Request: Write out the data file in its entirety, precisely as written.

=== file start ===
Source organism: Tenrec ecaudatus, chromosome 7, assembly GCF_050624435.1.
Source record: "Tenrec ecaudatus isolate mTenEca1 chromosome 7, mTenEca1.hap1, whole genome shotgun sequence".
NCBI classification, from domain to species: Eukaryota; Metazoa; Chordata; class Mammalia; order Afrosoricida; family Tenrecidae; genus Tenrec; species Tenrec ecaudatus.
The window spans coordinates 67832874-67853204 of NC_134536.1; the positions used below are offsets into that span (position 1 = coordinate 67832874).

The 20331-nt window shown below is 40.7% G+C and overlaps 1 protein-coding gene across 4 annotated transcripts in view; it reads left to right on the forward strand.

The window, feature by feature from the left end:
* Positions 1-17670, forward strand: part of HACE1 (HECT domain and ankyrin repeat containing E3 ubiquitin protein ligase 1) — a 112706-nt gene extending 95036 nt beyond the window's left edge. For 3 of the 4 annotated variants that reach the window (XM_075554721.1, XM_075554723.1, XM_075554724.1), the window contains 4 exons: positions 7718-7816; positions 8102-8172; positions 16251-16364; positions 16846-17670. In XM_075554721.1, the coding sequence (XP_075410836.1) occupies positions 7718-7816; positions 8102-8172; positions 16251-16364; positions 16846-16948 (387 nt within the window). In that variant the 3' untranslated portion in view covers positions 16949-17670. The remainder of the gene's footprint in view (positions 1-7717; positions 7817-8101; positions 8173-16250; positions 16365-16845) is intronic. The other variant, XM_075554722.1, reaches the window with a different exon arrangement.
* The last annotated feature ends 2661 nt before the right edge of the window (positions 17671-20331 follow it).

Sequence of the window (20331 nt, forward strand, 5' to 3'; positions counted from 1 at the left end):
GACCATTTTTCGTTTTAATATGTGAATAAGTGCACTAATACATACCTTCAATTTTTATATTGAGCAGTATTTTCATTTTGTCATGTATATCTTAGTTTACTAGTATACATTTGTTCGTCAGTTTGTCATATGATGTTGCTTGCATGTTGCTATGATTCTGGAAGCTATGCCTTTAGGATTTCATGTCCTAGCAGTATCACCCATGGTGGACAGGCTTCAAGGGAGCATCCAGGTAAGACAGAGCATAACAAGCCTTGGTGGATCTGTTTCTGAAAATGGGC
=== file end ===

Source organism: Tenrec ecaudatus, chromosome 7, assembly GCF_050624435.1.
Source record: "Tenrec ecaudatus isolate mTenEca1 chromosome 7, mTenEca1.hap1, whole genome shotgun sequence".
NCBI classification, from domain to species: Eukaryota; Metazoa; Chordata; class Mammalia; order Afrosoricida; family Tenrecidae; genus Tenrec; species Tenrec ecaudatus.
The window spans coordinates 67832874-67853204 of NC_134536.1; the positions used below are offsets into that span (position 1 = coordinate 67832874).

The 20331-nt window shown below is 40.7% G+C and overlaps 1 protein-coding gene across 4 annotated transcripts in view; it reads left to right on the forward strand.

The window, feature by feature from the left end:
* Positions 1-17670, forward strand: part of HACE1 (HECT domain and ankyrin repeat containing E3 ubiquitin protein ligase 1) — a 112706-nt gene extending 95036 nt beyond the window's left edge. For 3 of the 4 annotated variants that reach the window (XM_075554721.1, XM_075554723.1, XM_075554724.1), the window contains 4 exons: positions 7718-7816; positions 8102-8172; positions 16251-16364; positions 16846-17670. In XM_075554721.1, the coding sequence (XP_075410836.1) occupies positions 7718-7816; positions 8102-8172; positions 16251-16364; positions 16846-16948 (387 nt within the window). In that variant the 3' untranslated portion in view covers positions 16949-17670. The remainder of the gene's footprint in view (positions 1-7717; positions 7817-8101; positions 8173-16250; positions 16365-16845) is intronic. The other variant, XM_075554722.1, reaches the window with a different exon arrangement.
* The last annotated feature ends 2661 nt before the right edge of the window (positions 17671-20331 follow it).

Sequence of the window (20331 nt, forward strand, 5' to 3'; positions counted from 1 at the left end):
GACCATTTTTCGTTTTAATATGTGAATAAGTGCACTAATACATACCTTCAATTTTTATATTGAGCAGTATTTTCATTTTGTCATGTATATCTTAGTTTACTAGTATACATTTGTTCGTCAGTTTGTCATATGATGTTGCTTGCATGTTGCTATGATTCTGGAAGCTATGCCTTTAGGATTTCATGTCCTAGCAGTATCACCCATGGTGGACAGGCTTCAAGGGAGCATCCAGGTAAGACAGAGCATAACAAGCCTTGGTGGATCTGTTTCTGAAAATGGGC